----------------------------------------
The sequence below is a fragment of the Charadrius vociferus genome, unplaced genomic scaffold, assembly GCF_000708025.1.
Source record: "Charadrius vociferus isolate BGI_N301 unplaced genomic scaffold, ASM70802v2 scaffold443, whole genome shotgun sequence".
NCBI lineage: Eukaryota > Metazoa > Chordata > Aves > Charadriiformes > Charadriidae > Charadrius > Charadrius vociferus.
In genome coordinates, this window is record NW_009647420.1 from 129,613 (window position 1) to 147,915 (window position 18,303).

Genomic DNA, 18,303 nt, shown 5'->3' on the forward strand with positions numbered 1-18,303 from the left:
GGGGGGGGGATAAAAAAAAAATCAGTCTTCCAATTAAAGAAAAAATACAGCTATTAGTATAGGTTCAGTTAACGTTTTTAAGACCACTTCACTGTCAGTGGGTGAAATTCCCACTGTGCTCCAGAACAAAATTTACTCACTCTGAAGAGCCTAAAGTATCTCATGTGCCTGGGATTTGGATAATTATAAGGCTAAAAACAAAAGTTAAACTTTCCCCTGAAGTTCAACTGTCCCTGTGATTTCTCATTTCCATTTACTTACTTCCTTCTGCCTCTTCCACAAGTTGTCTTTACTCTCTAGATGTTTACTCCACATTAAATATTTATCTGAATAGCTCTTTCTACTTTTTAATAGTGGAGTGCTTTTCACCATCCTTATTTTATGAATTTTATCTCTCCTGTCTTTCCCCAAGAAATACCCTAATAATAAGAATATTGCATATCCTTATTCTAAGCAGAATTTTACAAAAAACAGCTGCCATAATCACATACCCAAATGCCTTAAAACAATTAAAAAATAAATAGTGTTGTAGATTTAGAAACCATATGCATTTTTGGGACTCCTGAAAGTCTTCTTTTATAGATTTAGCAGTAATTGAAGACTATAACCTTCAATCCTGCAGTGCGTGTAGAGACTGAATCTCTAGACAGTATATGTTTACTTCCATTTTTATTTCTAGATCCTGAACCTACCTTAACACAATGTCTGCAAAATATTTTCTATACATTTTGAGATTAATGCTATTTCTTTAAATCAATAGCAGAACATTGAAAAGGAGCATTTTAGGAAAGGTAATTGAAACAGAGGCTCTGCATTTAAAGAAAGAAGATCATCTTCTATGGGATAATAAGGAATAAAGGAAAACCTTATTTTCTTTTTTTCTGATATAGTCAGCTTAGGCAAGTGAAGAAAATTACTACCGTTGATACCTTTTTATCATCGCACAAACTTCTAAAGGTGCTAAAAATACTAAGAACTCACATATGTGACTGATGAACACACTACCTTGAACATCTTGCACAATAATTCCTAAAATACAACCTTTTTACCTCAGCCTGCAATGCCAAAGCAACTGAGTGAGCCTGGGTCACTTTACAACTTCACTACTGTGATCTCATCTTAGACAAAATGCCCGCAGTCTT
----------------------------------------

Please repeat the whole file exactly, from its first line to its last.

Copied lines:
The sequence below is a fragment of the Charadrius vociferus genome, unplaced genomic scaffold, assembly GCF_000708025.1.
Source record: "Charadrius vociferus isolate BGI_N301 unplaced genomic scaffold, ASM70802v2 scaffold443, whole genome shotgun sequence".
NCBI lineage: Eukaryota > Metazoa > Chordata > Aves > Charadriiformes > Charadriidae > Charadrius > Charadrius vociferus.
In genome coordinates, this window is record NW_009647420.1 from 129,613 (window position 1) to 147,915 (window position 18,303).

Genomic DNA, 18,303 nt, shown 5'->3' on the forward strand with positions numbered 1-18,303 from the left:
GGGGGGGGGATAAAAAAAAAATCAGTCTTCCAATTAAAGAAAAAATACAGCTATTAGTATAGGTTCAGTTAACGTTTTTAAGACCACTTCACTGTCAGTGGGTGAAATTCCCACTGTGCTCCAGAACAAAATTTACTCACTCTGAAGAGCCTAAAGTATCTCATGTGCCTGGGATTTGGATAATTATAAGGCTAAAAACAAAAGTTAAACTTTCCCCTGAAGTTCAACTGTCCCTGTGATTTCTCATTTCCATTTACTTACTTCCTTCTGCCTCTTCCACAAGTTGTCTTTACTCTCTAGATGTTTACTCCACATTAAATATTTATCTGAATAGCTCTTTCTACTTTTTAATAGTGGAGTGCTTTTCACCATCCTTATTTTATGAATTTTATCTCTCCTGTCTTTCCCCAAGAAATACCCTAATAATAAGAATATTGCATATCCTTATTCTAAGCAGAATTTTACAAAAAACAGCTGCCATAATCACATACCCAAATGCCTTAAAACAATTAAAAAATAAATAGTGTTGTAGATTTAGAAACCATATGCATTTTTGGGACTCCTGAAAGTCTTCTTTTATAGATTTAGCAGTAATTGAAGACTATAACCTTCAATCCTGCAGTGCGTGTAGAGACTGAATCTCTAGACAGTATATGTTTACTTCCATTTTTATTTCTAGATCCTGAACCTACCTTAACACAATGTCTGCAAAATATTTTCTATACATTTTGAGATTAATGCTATTTCTTTAAATCAATAGCAGAACATTGAAAAGGAGCATTTTAGGAAAGGTAATTGAAACAGAGGCTCTGCATTTAAAGAAAGAAGATCATCTTCTATGGGATAATAAGGAATAAAGGAAAACCTTATTTTCTTTTTTTCTGATATAGTCAGCTTAGGCAAGTGAAGAAAATTACTACCGTTGATACCTTTTTATCATCGCACAAACTTCTAAAGGTGCTAAAAATACTAAGAACTCACATATGTGACTGATGAACACACTACCTTGAACATCTTGCACAATAATTCCTAAAATACAACCTTTTTACCTCAGCCTGCAATGCCAAAGCAACTGAGTGAGCCTGGGTCACTTTACAACTTCACTACTGTGATCTCATCTTAGACAAAATGCCCGCAGTCTT